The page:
LAR - It was great. The confidence that gives you a win is good but winning by knockouts is even better. The fight against Carrillo was a pending task and I begged for it ‘cause I wanted to prove I never should have lost that fight.

AW - What do you think of the light flyweight division and the current champions, the WBC’s Adrian Hernandez, the WBA’s Roman Gonzalez and the WBO’s Donnie Nietes?

LAR - All are great champions. I hope become part of that elite and why not? Face them to prove I’m good enough but with the respect all deserve.
 
AW - What are your goals in boxing?

LAR – (Laughs) Become a champion...simple as that.
 
AW - Do you have a nickname and if so, what does it mean and how did you get it?
 
LAR – (Laughs) I thought you’d never ask. It is “Pan Blanco” – “White Bread” - as in most of the barrios in my country, everybody has a nickname. It is really hard to find someone who doesn’t. Mine is because my family is darker than me, so my friends called me that.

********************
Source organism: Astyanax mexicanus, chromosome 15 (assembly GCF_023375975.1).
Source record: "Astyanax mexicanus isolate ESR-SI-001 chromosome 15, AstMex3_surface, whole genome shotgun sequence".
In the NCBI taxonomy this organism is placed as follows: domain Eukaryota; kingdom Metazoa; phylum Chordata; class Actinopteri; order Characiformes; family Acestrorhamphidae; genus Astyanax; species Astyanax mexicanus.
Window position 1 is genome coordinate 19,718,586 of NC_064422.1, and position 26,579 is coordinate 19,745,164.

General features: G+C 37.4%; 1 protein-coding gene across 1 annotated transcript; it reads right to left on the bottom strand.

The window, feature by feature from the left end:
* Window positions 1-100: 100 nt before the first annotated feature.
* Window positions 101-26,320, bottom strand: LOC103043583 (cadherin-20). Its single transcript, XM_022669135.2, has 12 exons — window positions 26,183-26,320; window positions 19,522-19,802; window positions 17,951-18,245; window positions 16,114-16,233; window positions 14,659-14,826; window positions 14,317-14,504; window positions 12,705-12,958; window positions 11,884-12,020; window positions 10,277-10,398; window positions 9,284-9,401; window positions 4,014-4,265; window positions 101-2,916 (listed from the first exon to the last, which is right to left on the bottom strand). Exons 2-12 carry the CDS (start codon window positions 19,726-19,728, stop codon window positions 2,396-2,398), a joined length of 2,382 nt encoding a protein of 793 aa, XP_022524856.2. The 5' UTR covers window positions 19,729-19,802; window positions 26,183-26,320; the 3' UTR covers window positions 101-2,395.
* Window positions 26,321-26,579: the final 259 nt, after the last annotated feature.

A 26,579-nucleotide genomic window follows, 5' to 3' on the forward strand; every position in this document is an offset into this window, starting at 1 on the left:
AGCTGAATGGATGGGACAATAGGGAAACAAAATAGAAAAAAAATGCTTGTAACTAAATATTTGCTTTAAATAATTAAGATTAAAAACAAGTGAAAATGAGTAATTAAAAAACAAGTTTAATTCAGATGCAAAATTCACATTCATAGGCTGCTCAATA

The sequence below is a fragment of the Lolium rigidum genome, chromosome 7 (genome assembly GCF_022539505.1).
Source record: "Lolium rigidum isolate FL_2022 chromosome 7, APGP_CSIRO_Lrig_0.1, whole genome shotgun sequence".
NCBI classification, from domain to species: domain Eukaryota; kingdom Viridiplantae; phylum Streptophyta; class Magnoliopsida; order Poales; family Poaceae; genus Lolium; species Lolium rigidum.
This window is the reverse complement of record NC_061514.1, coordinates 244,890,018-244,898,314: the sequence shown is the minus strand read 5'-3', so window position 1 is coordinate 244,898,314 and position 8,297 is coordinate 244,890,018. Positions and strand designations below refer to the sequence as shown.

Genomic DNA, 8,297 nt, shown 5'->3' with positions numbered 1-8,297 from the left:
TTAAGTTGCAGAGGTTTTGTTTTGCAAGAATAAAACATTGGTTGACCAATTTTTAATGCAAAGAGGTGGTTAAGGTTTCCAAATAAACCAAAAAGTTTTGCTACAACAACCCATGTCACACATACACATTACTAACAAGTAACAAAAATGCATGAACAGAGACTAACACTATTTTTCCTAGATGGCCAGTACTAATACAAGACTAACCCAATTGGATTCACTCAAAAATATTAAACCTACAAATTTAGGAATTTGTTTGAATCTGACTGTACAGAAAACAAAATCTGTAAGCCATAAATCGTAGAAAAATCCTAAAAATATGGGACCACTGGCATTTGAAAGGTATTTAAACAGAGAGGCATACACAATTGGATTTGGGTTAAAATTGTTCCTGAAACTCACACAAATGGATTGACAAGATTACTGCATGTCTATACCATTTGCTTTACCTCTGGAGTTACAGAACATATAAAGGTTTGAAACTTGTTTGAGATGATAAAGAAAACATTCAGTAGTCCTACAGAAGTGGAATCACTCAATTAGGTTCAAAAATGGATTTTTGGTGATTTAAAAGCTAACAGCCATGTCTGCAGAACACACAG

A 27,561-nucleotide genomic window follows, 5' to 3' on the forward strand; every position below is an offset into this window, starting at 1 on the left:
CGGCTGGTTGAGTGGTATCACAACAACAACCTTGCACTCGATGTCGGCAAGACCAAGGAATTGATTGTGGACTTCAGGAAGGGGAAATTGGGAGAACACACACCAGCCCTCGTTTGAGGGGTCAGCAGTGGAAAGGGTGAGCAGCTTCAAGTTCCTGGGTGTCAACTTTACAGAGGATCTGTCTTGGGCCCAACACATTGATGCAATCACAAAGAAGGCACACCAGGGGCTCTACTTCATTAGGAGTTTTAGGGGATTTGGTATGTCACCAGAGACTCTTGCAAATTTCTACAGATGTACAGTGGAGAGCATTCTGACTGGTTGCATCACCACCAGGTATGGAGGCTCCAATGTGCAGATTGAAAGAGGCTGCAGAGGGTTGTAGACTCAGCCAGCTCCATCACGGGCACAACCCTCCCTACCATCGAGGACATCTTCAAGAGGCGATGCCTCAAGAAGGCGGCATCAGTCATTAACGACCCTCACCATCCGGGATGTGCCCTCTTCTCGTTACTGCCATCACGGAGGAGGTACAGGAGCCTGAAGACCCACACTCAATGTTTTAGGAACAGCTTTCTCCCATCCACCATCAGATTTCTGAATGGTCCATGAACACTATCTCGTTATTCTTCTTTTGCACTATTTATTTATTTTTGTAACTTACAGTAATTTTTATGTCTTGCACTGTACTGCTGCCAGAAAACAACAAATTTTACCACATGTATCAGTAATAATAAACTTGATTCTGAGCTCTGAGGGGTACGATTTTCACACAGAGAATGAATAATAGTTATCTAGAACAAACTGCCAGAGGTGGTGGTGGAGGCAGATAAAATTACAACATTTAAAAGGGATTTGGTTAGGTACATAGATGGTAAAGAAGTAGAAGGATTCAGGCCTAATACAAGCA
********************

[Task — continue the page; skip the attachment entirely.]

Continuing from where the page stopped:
AW - Tell us about yourself as a person, what you enjoy doing away from boxing, what your hobbies and interests are.
 
LAR - I’m quiet. I like to watch TV, spend time with my girlfriend and in the neighborhood with my friends but most of my life turns around boxing.

AW - In closing, do you have a message for the light flyweight division?
 
LAR - Not sure…time will say so.
 
Questions and or comments can be sent to Anson at elraincoat@live.co.uk and you can follow him at www.twitter.com/AnsonWainwright. Anson is also a member of The Ring magazine’s ratings panel.